His major complaints are that he can't sleep; that he is so nervous, jittery and shaky that he feels like he is going to jump out of his skin, and that he feels he can't breathe. Yet, when we take him to the hospital, his oxygen saturation levels are Ok. This last time in the hospital, they did not do anything for him - not even give him his medicine and he felt better. He said the nervousness was gone and he felt he could breathe better. The doctor said he has to have the medicine. They are giving him sleeping pills and valium. His skin is yellow. Doctors have said he has liver failure/liver congestion. He has edema in his legs and sometimes his stomach bloats. Doctors have termed it like "walking the top of a fence" trying to keep fluid off and not dehydrate him. During the first hospitalization this time around, they said he was retaining water "in the core." He seems to be keeping fluid in his lungs constantly. The crackling gets better and worse but never goes away.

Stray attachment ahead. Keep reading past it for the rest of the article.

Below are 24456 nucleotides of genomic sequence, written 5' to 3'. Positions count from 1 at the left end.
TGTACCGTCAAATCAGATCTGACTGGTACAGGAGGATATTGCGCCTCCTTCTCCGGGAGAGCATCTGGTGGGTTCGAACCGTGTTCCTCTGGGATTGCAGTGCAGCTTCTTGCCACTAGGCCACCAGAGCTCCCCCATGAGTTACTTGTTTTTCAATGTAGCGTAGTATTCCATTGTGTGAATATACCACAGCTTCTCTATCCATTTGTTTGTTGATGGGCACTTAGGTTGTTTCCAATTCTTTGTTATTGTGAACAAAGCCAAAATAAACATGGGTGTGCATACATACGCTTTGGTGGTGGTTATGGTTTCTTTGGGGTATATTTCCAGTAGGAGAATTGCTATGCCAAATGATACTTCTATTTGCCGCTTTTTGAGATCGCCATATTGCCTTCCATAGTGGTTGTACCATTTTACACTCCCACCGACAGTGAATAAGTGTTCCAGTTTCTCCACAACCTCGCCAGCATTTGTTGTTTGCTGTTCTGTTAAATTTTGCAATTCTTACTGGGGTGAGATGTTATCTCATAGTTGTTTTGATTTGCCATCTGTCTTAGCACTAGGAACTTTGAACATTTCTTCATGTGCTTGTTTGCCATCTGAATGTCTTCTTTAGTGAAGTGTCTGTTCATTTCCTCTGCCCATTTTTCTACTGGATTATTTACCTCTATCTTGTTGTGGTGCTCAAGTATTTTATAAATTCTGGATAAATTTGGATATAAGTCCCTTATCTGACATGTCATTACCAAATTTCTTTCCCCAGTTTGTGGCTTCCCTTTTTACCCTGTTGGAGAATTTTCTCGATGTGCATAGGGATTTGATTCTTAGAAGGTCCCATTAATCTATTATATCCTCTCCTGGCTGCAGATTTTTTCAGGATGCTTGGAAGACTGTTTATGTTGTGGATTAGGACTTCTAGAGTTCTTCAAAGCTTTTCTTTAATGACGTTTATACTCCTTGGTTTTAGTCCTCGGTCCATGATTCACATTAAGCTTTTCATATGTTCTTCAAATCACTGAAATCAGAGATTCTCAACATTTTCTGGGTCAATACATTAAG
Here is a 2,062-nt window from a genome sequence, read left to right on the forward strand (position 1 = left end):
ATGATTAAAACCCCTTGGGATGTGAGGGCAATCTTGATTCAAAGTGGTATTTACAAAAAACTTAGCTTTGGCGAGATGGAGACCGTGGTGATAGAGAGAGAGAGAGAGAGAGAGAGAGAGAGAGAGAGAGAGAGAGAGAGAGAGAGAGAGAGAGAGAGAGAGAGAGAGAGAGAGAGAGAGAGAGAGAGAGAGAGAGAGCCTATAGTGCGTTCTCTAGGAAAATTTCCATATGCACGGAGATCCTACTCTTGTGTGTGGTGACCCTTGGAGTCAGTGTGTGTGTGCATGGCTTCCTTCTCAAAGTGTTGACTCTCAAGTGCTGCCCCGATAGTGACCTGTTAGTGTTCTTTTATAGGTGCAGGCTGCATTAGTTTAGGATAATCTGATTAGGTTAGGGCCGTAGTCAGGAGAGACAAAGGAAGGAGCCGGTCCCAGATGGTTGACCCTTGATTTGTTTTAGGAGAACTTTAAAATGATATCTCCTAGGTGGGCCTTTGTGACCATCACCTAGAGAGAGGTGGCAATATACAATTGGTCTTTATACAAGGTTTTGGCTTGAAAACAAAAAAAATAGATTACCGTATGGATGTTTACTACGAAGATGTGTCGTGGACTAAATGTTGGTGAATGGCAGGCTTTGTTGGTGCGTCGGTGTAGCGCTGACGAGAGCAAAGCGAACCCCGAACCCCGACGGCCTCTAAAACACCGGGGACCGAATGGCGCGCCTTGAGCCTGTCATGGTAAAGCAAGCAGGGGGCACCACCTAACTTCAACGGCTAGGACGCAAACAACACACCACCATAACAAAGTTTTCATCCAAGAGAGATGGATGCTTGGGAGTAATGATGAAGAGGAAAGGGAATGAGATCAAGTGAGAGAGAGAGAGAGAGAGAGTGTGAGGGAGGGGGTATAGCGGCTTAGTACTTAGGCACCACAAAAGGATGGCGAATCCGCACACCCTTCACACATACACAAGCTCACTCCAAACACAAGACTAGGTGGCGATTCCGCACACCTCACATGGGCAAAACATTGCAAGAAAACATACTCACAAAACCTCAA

Here are my questions: Does this sound like end-stage CHF? We are all alarmed but doctors will only say they don't know how much longer he has: a week, a month, maybe 3, maybe 6, maybe a year or two. They have used the term "severe CHF." Why does he feel like he can't breathe when his oxygen levels are good? Why is he so nervous and jittery? Is this from the medicine or part of CHF? He is miserable. He says he can't stay in the house and we have been getting him out and driving him around for an hour at a time. The doctors have not told us what to expect. It this all part of the disease? They have said the only solution is a heart/kidney transplant and he is not a candidate for that. One doctor told me that it his attitude that is keeping him alive and that anyone else in his condition would be gone but he is very tired now and says he has no strength. He told his wife today that he didn't think he was going to make it.